Panasonic’s concept living space at IFA 2014 for the 2020 home hinted at some more fanciful innovations. The Smart mirror looks like a normal mirror until watching and futuristic stuff kicks in. Text flows in from the mirror sides advising on health and skin regime, your face is then captured for a virtual application of make-up - be it for heading off to the office or night on the town.

What else is expected? A recent report from Grohe sees the futuristic 2034 bathroom as an aid to our health. Products will be able to measure bodily functions and collect vital data for the user, the toilet can analyse urine and stools, and the toothbrush can collect information from saliva and blood readings that can be taken using non-invasive measures. Paul Flowers, senior veep of design of Grohe, says: “The bathroom of the future becomes a perfect place for health diagnostics.” And no doubt spying on whether your teenage daughter is pregnant and your wayward son is a meth head.

Next page: Smart Security

Similar topics

Other stories you might like

  • Failed gambler? How about an algorithm that predicts the future
    Hopefully an end to '... and you'll never guess what happened next!'

    Something for the Weekend Another coffee, please. Yes, I know we're about to start. There is always time for one more coffee. It's good for your brain. Thanks.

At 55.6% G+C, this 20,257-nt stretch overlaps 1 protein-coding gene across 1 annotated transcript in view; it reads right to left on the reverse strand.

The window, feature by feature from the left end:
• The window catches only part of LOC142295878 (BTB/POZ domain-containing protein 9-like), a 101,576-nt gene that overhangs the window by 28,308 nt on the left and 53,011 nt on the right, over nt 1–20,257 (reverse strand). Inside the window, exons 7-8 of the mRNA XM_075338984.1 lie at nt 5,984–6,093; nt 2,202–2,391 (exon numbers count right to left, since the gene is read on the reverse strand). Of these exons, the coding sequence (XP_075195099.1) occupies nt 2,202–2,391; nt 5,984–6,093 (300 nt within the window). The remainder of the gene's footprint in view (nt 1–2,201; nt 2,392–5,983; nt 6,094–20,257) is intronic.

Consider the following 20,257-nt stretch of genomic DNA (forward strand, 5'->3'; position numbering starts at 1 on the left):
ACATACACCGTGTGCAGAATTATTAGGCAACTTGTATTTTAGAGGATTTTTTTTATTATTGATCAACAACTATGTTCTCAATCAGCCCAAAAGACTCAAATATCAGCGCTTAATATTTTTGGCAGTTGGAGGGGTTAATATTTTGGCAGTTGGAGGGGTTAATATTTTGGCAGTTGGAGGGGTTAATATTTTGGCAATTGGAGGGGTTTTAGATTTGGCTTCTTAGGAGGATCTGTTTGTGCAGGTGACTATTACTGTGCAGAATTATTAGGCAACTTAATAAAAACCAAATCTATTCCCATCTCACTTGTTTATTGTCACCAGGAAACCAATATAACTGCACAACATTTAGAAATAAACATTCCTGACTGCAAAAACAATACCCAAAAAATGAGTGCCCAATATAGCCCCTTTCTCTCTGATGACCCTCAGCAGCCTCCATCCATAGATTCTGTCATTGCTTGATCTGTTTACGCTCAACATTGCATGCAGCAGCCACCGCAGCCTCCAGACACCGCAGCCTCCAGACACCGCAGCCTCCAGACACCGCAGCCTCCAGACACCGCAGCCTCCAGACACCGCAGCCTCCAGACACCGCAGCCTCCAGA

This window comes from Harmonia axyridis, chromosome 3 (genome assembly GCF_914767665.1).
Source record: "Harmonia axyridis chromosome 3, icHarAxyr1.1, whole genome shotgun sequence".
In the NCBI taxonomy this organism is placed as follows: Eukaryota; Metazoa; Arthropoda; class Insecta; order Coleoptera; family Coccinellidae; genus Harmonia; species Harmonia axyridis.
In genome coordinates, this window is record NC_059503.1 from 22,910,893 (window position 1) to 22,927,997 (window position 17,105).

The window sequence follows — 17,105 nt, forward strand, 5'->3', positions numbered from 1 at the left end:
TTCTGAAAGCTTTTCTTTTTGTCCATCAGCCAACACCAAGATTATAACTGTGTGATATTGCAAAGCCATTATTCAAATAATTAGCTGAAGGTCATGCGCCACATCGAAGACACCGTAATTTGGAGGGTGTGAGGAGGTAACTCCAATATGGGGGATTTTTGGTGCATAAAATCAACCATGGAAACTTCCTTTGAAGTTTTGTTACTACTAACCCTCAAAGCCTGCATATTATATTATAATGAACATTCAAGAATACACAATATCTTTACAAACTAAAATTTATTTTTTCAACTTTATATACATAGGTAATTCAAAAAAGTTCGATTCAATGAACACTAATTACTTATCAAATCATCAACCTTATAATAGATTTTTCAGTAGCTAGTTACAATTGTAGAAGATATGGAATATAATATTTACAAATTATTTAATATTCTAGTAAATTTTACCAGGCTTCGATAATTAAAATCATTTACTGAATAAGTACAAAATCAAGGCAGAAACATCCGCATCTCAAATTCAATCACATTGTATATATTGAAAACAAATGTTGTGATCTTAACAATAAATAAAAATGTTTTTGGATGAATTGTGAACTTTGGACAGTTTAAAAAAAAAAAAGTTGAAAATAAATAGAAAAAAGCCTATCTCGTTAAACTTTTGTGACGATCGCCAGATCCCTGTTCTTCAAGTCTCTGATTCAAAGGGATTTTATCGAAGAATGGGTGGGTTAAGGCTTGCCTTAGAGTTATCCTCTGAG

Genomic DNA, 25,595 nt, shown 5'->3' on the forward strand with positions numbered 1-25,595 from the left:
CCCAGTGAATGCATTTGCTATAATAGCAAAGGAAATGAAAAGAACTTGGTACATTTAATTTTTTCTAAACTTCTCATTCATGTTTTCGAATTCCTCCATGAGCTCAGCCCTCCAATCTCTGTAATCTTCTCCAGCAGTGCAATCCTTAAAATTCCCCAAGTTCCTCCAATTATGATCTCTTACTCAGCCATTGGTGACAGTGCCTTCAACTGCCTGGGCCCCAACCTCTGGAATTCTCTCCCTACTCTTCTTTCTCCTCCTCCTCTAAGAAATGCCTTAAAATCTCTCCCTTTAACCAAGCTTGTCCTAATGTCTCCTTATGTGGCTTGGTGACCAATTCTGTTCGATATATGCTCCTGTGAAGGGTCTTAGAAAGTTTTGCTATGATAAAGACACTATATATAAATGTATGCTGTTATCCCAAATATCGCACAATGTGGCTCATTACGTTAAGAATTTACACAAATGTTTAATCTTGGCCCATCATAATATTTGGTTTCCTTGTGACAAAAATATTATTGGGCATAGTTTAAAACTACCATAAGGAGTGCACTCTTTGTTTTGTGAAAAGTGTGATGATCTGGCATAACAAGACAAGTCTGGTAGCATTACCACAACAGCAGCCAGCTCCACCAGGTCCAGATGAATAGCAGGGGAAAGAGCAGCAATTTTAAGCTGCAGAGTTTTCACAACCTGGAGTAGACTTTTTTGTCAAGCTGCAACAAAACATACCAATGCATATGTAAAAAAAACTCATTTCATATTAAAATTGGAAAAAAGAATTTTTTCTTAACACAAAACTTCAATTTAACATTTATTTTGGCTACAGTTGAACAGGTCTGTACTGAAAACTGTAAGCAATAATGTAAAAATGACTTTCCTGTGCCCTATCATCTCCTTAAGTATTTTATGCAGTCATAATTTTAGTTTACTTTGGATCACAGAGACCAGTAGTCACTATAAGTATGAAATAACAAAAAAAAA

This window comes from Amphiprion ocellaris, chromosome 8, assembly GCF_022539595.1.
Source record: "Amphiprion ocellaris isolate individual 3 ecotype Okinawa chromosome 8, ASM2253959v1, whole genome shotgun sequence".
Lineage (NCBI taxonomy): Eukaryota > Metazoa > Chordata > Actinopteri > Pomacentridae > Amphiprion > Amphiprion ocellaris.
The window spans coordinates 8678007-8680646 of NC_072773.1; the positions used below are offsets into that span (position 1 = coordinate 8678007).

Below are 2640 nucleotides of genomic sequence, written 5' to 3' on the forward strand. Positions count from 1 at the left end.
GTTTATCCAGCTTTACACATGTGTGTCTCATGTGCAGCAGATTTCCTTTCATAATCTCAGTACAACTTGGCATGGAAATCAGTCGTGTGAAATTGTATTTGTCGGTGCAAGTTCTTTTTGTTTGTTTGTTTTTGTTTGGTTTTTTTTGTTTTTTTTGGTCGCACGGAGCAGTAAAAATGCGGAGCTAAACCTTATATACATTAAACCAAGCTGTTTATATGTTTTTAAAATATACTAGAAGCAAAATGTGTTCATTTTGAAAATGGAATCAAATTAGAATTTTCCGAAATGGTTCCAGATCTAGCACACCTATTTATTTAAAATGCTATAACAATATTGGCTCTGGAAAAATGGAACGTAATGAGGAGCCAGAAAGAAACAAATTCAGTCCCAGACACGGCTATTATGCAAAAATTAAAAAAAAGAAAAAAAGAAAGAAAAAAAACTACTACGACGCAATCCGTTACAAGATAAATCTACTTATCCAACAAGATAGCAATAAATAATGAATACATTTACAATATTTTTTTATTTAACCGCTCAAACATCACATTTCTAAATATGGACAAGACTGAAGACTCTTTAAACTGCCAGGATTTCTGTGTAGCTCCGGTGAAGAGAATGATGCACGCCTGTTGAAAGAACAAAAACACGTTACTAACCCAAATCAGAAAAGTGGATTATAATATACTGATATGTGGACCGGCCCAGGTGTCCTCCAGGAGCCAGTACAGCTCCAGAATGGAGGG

Could you hold my cup for a moment? I need to visit the restroom. Yes, I know we're about to start; you told me that already. There is always time for coffee AND a comfort break. Yes, I know the two are related but I don't have time to chat about it. I'm bursting here.

    How about I drink the coffee straight away, nip to the WC, and return pronto? Slurp argh that's hot. Thanks, I'll be right back.

    Continue reading
  • Seriously, you do not want to make that cable your earth
    Network? What's that when it's at home?

    On Call This week we bring you a shocking incident for a Register reader who was party to an electrical engineer's earthly delights.

    "Andrew" takes us back to the 1980s, the days of DECNet, DEC Rainbow PCs, and the inevitable VAX or two.

    Back then, DECnet was a big noise in networking. Originally conceived in the 1970s to connect PDP-11 minis, it had evolved over the years and was having its time in the sun before alternative networking technologies took over.

    Continue reading
  • Protecting data now as the quantum era approaches
    Startup QuSecure is the latest vendor to jump into the field with its as-a-service offering

    Analysis Startup QuSecure will this week introduce a service aimed at addressing how to safeguard cybersecurity once quantum computing renders current public key encryption technologies vulnerable.

    It's unclear when quantum computers will easily crack classical crypto – estimates range from three to five years to never – but conventional wisdom is that now's the time to start preparing to ensure data remains encrypted.

    A growing list of established vendors like IBM and Google and smaller startups – Quantum Xchange and Quantinuum, among others – have worked on this for several years. QuSecure, which is launching this week after three years in stealth mode, will offer a fully managed service approach with QuProtect, which is designed to not only secure data now against conventional threats but also against future attacks from nation-states and bad actors leveraging quantum systems.

    Continue reading

Biting the hand that feeds IT © 1998–2022